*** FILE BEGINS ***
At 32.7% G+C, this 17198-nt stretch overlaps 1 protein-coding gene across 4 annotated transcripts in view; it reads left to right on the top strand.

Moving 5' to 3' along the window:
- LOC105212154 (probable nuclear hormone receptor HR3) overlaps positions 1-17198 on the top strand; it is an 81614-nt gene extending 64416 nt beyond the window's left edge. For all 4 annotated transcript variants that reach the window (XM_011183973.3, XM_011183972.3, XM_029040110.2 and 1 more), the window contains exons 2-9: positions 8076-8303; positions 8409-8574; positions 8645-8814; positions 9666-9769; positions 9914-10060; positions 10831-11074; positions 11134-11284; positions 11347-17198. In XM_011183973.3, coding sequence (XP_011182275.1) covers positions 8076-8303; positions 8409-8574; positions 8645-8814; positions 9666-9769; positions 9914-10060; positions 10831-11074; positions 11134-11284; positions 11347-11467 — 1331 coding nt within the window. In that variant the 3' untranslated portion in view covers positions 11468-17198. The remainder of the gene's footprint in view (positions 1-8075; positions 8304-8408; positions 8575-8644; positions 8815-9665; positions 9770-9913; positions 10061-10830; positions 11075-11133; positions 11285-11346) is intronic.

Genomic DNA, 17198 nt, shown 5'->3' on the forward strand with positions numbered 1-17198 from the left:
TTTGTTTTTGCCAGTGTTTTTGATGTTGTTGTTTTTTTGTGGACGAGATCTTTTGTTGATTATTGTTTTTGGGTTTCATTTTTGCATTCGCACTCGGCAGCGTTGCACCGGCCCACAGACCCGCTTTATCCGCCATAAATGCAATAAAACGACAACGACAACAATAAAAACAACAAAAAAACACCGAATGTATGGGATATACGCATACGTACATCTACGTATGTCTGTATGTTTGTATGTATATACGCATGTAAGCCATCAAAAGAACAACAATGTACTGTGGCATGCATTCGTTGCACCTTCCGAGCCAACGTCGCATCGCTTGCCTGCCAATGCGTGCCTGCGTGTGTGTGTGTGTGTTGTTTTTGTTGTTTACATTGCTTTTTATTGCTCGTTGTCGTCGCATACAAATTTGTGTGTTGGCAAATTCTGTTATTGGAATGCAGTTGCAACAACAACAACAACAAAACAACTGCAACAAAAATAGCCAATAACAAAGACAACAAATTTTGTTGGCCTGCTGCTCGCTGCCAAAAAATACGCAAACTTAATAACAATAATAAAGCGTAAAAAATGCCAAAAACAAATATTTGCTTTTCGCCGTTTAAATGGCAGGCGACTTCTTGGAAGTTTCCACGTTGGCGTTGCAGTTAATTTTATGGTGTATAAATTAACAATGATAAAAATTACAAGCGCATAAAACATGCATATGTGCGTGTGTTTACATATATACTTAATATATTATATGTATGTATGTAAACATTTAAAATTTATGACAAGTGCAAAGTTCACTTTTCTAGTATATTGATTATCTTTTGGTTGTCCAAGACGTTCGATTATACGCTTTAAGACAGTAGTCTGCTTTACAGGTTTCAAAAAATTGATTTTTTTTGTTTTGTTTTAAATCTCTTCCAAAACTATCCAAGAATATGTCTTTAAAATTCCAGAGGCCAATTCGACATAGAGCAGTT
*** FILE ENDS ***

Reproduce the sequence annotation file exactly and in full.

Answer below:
At 32.7% G+C, this 17198-nt stretch overlaps 1 protein-coding gene across 4 annotated transcripts in view; it reads left to right on the top strand.

Moving 5' to 3' along the window:
- LOC105212154 (probable nuclear hormone receptor HR3) overlaps positions 1-17198 on the top strand; it is an 81614-nt gene extending 64416 nt beyond the window's left edge. For all 4 annotated transcript variants that reach the window (XM_011183973.3, XM_011183972.3, XM_029040110.2 and 1 more), the window contains exons 2-9: positions 8076-8303; positions 8409-8574; positions 8645-8814; positions 9666-9769; positions 9914-10060; positions 10831-11074; positions 11134-11284; positions 11347-17198. In XM_011183973.3, coding sequence (XP_011182275.1) covers positions 8076-8303; positions 8409-8574; positions 8645-8814; positions 9666-9769; positions 9914-10060; positions 10831-11074; positions 11134-11284; positions 11347-11467 — 1331 coding nt within the window. In that variant the 3' untranslated portion in view covers positions 11468-17198. The remainder of the gene's footprint in view (positions 1-8075; positions 8304-8408; positions 8575-8644; positions 8815-9665; positions 9770-9913; positions 10061-10830; positions 11075-11133; positions 11285-11346) is intronic.

Genomic DNA, 17198 nt, shown 5'->3' on the forward strand with positions numbered 1-17198 from the left:
TTTGTTTTTGCCAGTGTTTTTGATGTTGTTGTTTTTTTGTGGACGAGATCTTTTGTTGATTATTGTTTTTGGGTTTCATTTTTGCATTCGCACTCGGCAGCGTTGCACCGGCCCACAGACCCGCTTTATCCGCCATAAATGCAATAAAACGACAACGACAACAATAAAAACAACAAAAAAACACCGAATGTATGGGATATACGCATACGTACATCTACGTATGTCTGTATGTTTGTATGTATATACGCATGTAAGCCATCAAAAGAACAACAATGTACTGTGGCATGCATTCGTTGCACCTTCCGAGCCAACGTCGCATCGCTTGCCTGCCAATGCGTGCCTGCGTGTGTGTGTGTGTGTTGTTTTTGTTGTTTACATTGCTTTTTATTGCTCGTTGTCGTCGCATACAAATTTGTGTGTTGGCAAATTCTGTTATTGGAATGCAGTTGCAACAACAACAACAACAAAACAACTGCAACAAAAATAGCCAATAACAAAGACAACAAATTTTGTTGGCCTGCTGCTCGCTGCCAAAAAATACGCAAACTTAATAACAATAATAAAGCGTAAAAAATGCCAAAAACAAATATTTGCTTTTCGCCGTTTAAATGGCAGGCGACTTCTTGGAAGTTTCCACGTTGGCGTTGCAGTTAATTTTATGGTGTATAAATTAACAATGATAAAAATTACAAGCGCATAAAACATGCATATGTGCGTGTGTTTACATATATACTTAATATATTATATGTATGTATGTAAACATTTAAAATTTATGACAAGTGCAAAGTTCACTTTTCTAGTATATTGATTATCTTTTGGTTGTCCAAGACGTTCGATTATACGCTTTAAGACAGTAGTCTGCTTTACAGGTTTCAAAAAATTGATTTTTTTTGTTTTGTTTTAAATCTCTTCCAAAACTATCCAAGAATATGTCTTTAAAATTCCAGAGGCCAATTCGACATAGAGCAGTT